Somewhere someone is celebrating and it might as well be you.

This recipe started with Rockridge Orchards. The Lady brought home a treasure trove of products from the market this weekend.

We've had Rockridge Orchards cider, vinegars, but Rocksalmic vinegar only comes out once a year. It's is like balsamic vinegar only it's made with apples. And word is, farmer Wade Bennett brought the first batch of it to the market this past weekend. If you don't have access to this stuff, you can use a good quality balsamic vinegar.

I'm not sleeping on the job, I'm just not in true "photo mode" until the main course arrives.

And now, just a tiny taste. No one will know. Go ahead try it yourself.

French Lentil and Roasted Vegetable Salad
(Serves 4)

1 cup French lentils
Water to cover
1 potato, diced
1 yam, diced
1 red pepper or carrot, diced
2 tablespoons canola oil, evenly divided
Dash of garlic powder
1 head garlic, cloves separated, peeled and sliced
4 cups chopped seasonal greens (arugula, kale, collards, tough stems removed)
2 tablespoons balsamic (or Rocksalmic) vinegar
juice of 1 blood orange (2 to 4 tablespoons) or 2 tablespoons orange juice
1 clove garlic, pressed
2 tablespoons extra-virgin olive oil
1 tablespoon chopped Mama Lil's Peppers or Freshly ground pepper
Pinch of sea salt
1/2 cup toasted chopped walnuts or pecans

1. Check lentils for rocks, rinse and simmer over medium heat in plenty of water for 40 minutes or until soft but not mushy. Strain lentils.

2. Preheat oven to 350 F. Place potato, sweet potato and pepper in a baking pan. Drizzle with 1 tablespoon olive oil. Stir and roast for 35 minutes or until done. Stir once. When done, sprinkle with garlic powder, and stir.

3. Combine the vinegar, garlic, olive oil, peppers and salt while lentils and vegetables cook,. Set aside.

4. Heat a skillet over medium heat. Add 1 tablespoon olive oil and garlic. Stir and cook until garlic browns, add greens until they soften. Remove from heat. Combine garlic and greens with lentils and roasted vegetables in a large bowl. Blend in dressing. Garnish with walnuts or pecans just before serving.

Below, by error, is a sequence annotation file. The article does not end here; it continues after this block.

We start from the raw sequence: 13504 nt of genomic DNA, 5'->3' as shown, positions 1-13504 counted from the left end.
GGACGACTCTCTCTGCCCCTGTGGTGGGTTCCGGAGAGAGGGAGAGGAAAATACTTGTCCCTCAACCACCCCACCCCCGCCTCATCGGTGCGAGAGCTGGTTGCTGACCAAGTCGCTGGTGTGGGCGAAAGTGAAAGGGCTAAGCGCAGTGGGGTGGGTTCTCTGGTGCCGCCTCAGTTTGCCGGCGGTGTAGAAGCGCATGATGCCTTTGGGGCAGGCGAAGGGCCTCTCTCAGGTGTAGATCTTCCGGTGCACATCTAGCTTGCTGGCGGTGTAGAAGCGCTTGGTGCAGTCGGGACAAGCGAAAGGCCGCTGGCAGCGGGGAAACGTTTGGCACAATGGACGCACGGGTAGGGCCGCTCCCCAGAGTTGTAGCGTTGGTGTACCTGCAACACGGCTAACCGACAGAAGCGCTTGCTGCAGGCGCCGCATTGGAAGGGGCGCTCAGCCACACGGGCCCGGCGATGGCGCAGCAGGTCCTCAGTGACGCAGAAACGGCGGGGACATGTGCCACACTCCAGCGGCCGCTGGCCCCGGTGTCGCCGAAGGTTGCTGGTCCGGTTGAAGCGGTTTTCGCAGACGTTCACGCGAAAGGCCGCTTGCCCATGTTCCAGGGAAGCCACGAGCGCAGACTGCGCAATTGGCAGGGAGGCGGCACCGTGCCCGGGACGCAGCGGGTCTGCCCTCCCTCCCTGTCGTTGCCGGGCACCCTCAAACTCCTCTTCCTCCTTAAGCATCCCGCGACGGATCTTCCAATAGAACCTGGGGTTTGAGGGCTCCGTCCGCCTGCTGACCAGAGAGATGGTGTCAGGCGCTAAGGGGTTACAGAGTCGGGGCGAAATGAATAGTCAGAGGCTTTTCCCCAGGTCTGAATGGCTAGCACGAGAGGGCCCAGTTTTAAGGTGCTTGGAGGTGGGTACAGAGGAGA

Well maybe more than a tiny taste. This one gets 4 Paws Up!


Mal said...

This looks scrumptious! I love lentils and yams, so this is perfect! I do have a question though. I notice it calls for 2 tablespoons of canola oil in the recipe, but then it doesn't appear at all in the directions. I am totally ok with this because I believe canola oil is actually very unhealthy--but I am curious if I need to be adding 2 extra tablespoons of olive oil somewhere?

Debra Daniels-Zeller said...

Oh thanks you're right, I used all olive oil in this recipe not canola oil. You have to use a fairly low temperature for olive oil so you don't damage it. Thanks for visiting.

Miz Helen said...

Good Morning Debra and Finn,
Hope you and all your buddies had a wonderful holiday. The Salad looks delicious! Hope you have a wonderful week and thank you so much for sharing with Full Plate Thursday.
Come Back Soon!
Miz Helen & Jaque

Nancy Ging said...

I always thought Bassetts must have a good sense of humor to look like they do. Finn certainly proves it.

I LOVE lentils! It reminds me of my years living on the Palouse in central Idaho. Wonderful ability to absorb flavors and so fast to cook.

Debra Daniels-Zeller said...

A devilish sense of humor. What would the world be without lentils?